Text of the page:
Apparently, 50% of Millennials have a side hustle - an extra source of income from a business that they have created outside of their full-time career. A side hustle is a great way to validate whether your business ideas has strong enough legs to allow you to making a living from it and commit to the project full-time. However it has also been touted as ‘must have’ to fulfil the perception of having it all, which can pile unnecessary stress and pressure on you when you’re probably juggling plenty day to day.
Firstly, is a side hustle for you? Well, if you have a creative passion that isn’t utilised in your day job then maybe. Or you might think that you can offer people a service that doesn’t conflict with your current role and you can do this anywhere, like copywriting, or digital marketing strategy. Or you even have a product that you love, either self-created or sourced, that you want to share with the world. Whatever your driving factor, you need to be serious about the time and effort that will go into getting this off the ground. No matter what you call it - freelancing, gig economy or side hustle - you might be about to branch into the world of entrepreneurship which isn’t for the faint hearted. How are you going to find the time? Read on.
Do what you’re good at
Most side hustles start with an expertise for something, so take this into consideration when choosing your path. Deciding to do something you’re not fully versed in will mean a lot more time learning and developing your expertise before you are at a place where you’re able to charge for it. Do you love photography but have never picked up a camera? That’s an interest, not a business. Make it a hobby first and learn before you launch. You’ll save yourself a lot of frustration and will avoid angry clients if you aren’t able to deliver as promised.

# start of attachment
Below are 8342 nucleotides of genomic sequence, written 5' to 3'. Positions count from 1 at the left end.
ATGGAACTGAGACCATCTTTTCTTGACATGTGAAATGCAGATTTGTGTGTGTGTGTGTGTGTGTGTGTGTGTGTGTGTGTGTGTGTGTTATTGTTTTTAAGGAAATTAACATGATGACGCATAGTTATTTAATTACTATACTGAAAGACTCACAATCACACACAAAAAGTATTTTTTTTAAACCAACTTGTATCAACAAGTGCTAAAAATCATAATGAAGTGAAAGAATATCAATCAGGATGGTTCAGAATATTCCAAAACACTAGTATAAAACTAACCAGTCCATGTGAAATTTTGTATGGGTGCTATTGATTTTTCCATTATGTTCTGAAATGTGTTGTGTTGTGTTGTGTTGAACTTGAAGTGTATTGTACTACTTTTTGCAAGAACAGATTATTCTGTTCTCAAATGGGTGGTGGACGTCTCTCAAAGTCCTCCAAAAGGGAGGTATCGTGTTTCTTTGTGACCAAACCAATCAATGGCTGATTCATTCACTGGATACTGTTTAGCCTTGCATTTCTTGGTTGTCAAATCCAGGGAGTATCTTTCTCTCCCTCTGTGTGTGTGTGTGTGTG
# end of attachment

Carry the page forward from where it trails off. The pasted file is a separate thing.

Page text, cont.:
Not all side hustles are created equal
Commit a specific amount of time to your business and show up every time for it. You might have read that getting up at 4am is the way to make a side hustle work, but maybe you’re not an early riser and only you know the time you can allocate to this project (without getting fired from your other job). By forcing yourself to be something you’re not will only lead to a quick burnout for both you and your business. Remember, your business is your baby so figure what is best for you to allow your side hustle the creative space it needs grow and ignore the #hustleporn.
Say it out loud
Let people into your plans that you’re going to start a business or freelance. Not only does telling people make it seem more concrete so that you are more likely to follow through with it, you'll also be inviting people to share their experiences and give you some advice. Although this may sometimes be unsolicited, feedback can be a gift and help you think through things you hadn’t considered. So say it out loud and make it real!
Be ready to make some sacrifices
With an extra project on your hands, be prepared to say ‘no’. If you are being consistent in showing up for your side hustle, it’s a no to bingeing on that Netflix show everyone is raving about and it’s a no to attending that social engagement that clashes with your side hustle schedule. This is probably the biggest thing people struggle with, but if you want to grow your business into something bigger other things have to give.
How about you? Are you already working on your side hustle, or thinking about it?